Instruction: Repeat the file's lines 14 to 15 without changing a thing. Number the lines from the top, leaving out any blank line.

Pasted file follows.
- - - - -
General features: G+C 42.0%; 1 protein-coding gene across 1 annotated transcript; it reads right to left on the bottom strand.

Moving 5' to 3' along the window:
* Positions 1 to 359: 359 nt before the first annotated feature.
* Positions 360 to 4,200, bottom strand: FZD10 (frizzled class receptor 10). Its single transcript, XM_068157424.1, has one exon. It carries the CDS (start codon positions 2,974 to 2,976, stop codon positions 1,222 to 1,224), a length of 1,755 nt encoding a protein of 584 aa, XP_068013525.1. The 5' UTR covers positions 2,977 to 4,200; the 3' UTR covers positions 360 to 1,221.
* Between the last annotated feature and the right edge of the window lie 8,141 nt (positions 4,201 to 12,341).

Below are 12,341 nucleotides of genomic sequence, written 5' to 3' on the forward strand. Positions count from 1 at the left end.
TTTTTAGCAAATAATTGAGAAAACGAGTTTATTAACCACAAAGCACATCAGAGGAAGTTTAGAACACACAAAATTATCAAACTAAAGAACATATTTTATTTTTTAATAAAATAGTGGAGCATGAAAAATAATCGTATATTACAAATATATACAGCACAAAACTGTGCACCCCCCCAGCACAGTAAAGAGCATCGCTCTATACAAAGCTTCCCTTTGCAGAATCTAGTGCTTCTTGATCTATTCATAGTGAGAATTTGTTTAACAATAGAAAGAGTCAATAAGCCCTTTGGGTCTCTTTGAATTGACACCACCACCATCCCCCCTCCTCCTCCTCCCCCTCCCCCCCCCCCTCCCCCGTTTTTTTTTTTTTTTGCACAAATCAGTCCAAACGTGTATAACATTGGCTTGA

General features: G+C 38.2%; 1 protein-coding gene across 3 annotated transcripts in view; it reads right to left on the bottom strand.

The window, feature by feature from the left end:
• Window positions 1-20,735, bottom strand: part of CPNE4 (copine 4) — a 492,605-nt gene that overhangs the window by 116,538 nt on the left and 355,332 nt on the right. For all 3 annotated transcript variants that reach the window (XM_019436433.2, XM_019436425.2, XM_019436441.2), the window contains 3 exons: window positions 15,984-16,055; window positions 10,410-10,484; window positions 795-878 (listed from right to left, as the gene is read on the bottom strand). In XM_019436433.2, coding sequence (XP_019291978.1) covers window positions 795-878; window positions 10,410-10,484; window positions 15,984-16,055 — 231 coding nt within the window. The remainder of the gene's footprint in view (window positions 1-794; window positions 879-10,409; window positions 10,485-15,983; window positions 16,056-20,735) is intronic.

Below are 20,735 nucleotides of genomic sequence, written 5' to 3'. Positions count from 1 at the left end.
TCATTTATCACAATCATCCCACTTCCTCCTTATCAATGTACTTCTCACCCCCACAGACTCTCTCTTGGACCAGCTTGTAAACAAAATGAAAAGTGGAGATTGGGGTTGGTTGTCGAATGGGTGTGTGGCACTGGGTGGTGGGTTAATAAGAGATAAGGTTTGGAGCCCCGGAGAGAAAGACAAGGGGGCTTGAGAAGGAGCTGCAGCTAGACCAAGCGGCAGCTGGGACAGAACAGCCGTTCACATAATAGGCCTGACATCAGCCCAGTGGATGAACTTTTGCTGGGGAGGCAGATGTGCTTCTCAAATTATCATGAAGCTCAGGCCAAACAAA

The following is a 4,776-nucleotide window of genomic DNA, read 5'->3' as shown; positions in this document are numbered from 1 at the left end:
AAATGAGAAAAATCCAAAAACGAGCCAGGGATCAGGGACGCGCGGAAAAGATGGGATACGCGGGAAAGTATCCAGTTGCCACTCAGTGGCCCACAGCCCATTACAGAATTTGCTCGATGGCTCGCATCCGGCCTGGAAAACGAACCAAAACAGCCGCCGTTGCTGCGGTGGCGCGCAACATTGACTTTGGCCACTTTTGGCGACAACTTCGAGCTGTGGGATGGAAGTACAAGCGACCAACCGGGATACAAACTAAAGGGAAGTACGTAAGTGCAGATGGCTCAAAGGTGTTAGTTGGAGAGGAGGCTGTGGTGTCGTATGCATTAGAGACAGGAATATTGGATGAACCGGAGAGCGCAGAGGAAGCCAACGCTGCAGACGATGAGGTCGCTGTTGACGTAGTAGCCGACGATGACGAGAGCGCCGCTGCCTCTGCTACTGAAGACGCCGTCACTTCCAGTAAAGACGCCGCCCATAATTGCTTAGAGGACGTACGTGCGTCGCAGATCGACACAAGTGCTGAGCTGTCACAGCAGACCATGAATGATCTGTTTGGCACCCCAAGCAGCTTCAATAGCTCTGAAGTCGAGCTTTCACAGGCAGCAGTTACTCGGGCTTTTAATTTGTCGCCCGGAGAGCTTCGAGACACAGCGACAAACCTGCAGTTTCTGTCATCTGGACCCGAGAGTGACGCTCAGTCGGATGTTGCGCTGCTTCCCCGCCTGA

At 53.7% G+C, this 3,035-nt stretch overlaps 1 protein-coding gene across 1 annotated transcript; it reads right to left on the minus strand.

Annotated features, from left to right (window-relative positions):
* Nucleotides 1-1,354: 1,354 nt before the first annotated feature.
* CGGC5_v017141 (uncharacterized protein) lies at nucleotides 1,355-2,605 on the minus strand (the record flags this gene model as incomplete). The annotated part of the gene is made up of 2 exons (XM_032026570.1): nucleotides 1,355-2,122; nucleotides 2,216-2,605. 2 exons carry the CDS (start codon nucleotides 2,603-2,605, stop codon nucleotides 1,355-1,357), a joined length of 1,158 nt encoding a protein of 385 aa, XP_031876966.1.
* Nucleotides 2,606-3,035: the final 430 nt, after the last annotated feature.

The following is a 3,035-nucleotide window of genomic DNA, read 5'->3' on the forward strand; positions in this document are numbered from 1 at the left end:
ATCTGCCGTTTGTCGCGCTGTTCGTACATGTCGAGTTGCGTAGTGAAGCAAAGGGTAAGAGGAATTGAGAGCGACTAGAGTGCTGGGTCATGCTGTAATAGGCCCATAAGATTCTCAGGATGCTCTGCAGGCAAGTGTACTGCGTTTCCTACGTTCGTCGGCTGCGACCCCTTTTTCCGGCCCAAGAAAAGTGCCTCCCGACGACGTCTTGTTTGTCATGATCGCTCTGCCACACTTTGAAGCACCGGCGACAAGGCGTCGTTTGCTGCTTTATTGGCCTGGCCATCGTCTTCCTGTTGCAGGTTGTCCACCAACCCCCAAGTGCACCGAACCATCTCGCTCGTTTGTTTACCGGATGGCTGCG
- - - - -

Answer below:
AAATGAGAAAAATCCAAAAACGAGCCAGGGATCAGGGACGCGCGGAAAAGATGGGATACGCGGGAAAGTATCCAGTTGCCACTCAGTGGCCCACAGCCCATTACAGAATTTGCTCGATGGCTCGCATCCGGCCTGGAAAACGAACCAAAACAGCCGCCGTTGCTGCGGTGGCGCGCAACATTGACTTTGGCCACTTTTGGCGACAACTTCGAGCTGTGGGATGGAAGTACAAGCGACCAACCGGGATACAAACTAAAGGGAAGTACGTAAGTGCAGATGGCTCAAAGGTGTTAGTTGGAGAGGAGGCTGTGGTGTCGTATGCATTAGAGACAGGAATATTGGATGAACCGGAGAGCGCAGAGGAAGCCAACGCTGCAGACGATGAGGTCGCTGTTGACGTAGTAGCCGACGATGACGAGAGCGCCGCTGCCTCTGCTACTGAAGACGCCGTCACTTCCAGTAAAGACGCCGCCCATAATTGCTTAGAGGACGTACGTGCGTCGCAGATCGACACAAGTGCTGAGCTGTCACAGCAGACCATGAATGATCTGTTTGGCACCCCAAGCAGCTTCAATAGCTCTGAAGTCGAGCTTTCACAGGCAGCAGTTACTCGGGCTTTTAATTTGTCGCCCGGAGAGCTTCGAGACACAGCGACAAACCTGCAGTTTCTGTCATCTGGACCCGAGAGTGACGCTCAGTCGGATGTTGCGCTGCTTCCCCGCCTGA

At 53.7% G+C, this 3,035-nt stretch overlaps 1 protein-coding gene across 1 annotated transcript; it reads right to left on the minus strand.